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Check Out Adrian Pruett’s Story

Today we’d like to introduce you to Adrian Pruett.

Hi Adrian, so excited to have you on the platform. So before we get into questions about your work-life, maybe you can bring our readers up to speed on your story and how you got to where you are today?
Lot a lot of other people my age my parents separated when I was young. I was always a bit sensitive, and this affected me deeply. I really thought I could do something to bring them back together. My escape from the hurt and anxiety were books and movies. I could watch the same film five or six times over a weekend with my father who was doing emergency medicine at the time and didn’t mind if I had something to keep my occupied. Stories were a way for me to find courage and relate to struggle. The first time I ever cried in a film was ‘Zorba the Greek’. Something about the intense struggle these two men went through and watching it all come crashing down and Zorba just dancing in the pain and anger – it resonated with me deeply. By the time I was 16, I decided I wanted to be a storyteller, against most everyone’s wishes and hopes for me, but I went that way regardless. It was a calling. In television, I started from the very bottom as an intern and slowly worked my way up the ladder into camera, then into producing and finally into cinematography and directing. I’m endlessly curious about the world, about people and their struggles. Living in Downtown LA really gives you an intimate perspective into how hard life can be and how wildly blessed a lot of us are to have a support system, a job we love, and the luxury of dreaming. I’m constantly searching for beauty in the struggle, the moment we decide to dance instead of morn.

Today I work as a director of various projects from doc to commercial. I also studio DP some network competition shows. I’m obsessed with the democratization of 3D and recently taught myself Unreal Engine. It’s been a long journey but most days, it still feels like it’s just getting started.

Can you talk to us a bit about the challenges and lessons you’ve learned along the way. Looking back would you say it’s been easy or smooth in retrospect?
My path has been anything but smooth. I have a deeply rebellious streak and I think that made it hard for me to fit into groups comfortably. I was never part of any clubs or mentorship programs. I have a chip on my shoulder, and it’s only been in the last few years that I’ve realized how important it is to not just work hard but work smart. Surround yourself with people doing the sort of work you want to be doing. Don’t put yourself on an island believing naïvely that you can figure it all out. Humility is important but I think it’s also vital to know your own value. For many years I would find myself investing time and energy endlessly into other people’s visions but when it came down to it, they didn’t have my best interest at hand. Hollywood is built on the backs of dreamers. Be humble but be smart. If you see red flags, pay attention to them.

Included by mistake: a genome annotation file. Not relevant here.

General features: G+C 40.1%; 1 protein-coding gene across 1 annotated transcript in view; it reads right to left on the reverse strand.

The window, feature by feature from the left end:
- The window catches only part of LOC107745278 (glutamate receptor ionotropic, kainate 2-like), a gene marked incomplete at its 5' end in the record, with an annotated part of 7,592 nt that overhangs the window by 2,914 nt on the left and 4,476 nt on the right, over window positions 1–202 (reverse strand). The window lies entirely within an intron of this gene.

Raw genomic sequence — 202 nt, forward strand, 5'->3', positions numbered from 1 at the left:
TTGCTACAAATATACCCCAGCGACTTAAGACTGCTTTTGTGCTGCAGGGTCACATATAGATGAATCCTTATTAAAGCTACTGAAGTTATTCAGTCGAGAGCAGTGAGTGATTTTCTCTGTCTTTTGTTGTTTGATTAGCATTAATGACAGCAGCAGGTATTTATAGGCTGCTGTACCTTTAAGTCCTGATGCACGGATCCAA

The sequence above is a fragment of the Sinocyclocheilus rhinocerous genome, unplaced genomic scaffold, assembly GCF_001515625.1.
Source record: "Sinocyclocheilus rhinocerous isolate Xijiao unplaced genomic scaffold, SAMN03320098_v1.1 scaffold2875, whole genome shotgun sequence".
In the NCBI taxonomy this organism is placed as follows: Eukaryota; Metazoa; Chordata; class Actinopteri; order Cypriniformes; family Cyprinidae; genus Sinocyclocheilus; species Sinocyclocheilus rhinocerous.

The most important thing is not giving up, no matter how hard it gets. For me, it meant sleeping on couches for a year. At one point, I gave-up my DTLA loft for a studio in NoHo so I could take the sort of jobs I wanted instead of jobs I needed. There’s a level of sacrifice that might mean losing friendships along the way. Work-life balance is critical but it can take a long time to create that balance. The competition is fierce.

Thanks – so what else should our readers know about your work and what you’re currently focused on?
I work as a freelance cinematographer and director. I have an extensive background in unscripted television, independent films, and commercials. I’m known for directing the EMMY Award-winning series ‘Red Table Talk’ but a feature film I shot “Venus As A Boy’ recently won an award at the 2021 Tribeca Film Festival. I also DP the shows ‘MasterChef, LEGOMasters, and Disney’s ‘Foodtastic’. What sets me apart from a lot of other DP’s is that I’ve done such a variety of work – I’ve spent two weeks in a van shooting a $100,000 movie and in the same year a 40 camera stage show for Fox. I seek out contrast. It keeps things fresh and exciting so I’m always on the hunt for new things to try. This year I directed a bunch of commercials and music videos and I loved those experiences. It’s something that brings out of the best in me so I’m pushing hard in that direction. I don’t value comfort in the work.

What matters most to you?
What matters most to me has changed dramatically over the years. When I was in my 20’s, it was just paying the rent without having to do a job I hated. In my 30’s is was about pushing my career ahead as far as I could, as fast as I could. Now that I’m in my 40’s what matters to me most is my family and my time away from work, how I invest it and spend it. So much of the projects and people that have impacted my life the most have come from helping people try to realize their dreams. Now I really want to make sure I’m present in the lives of the people I love but also giving back as much as I can.

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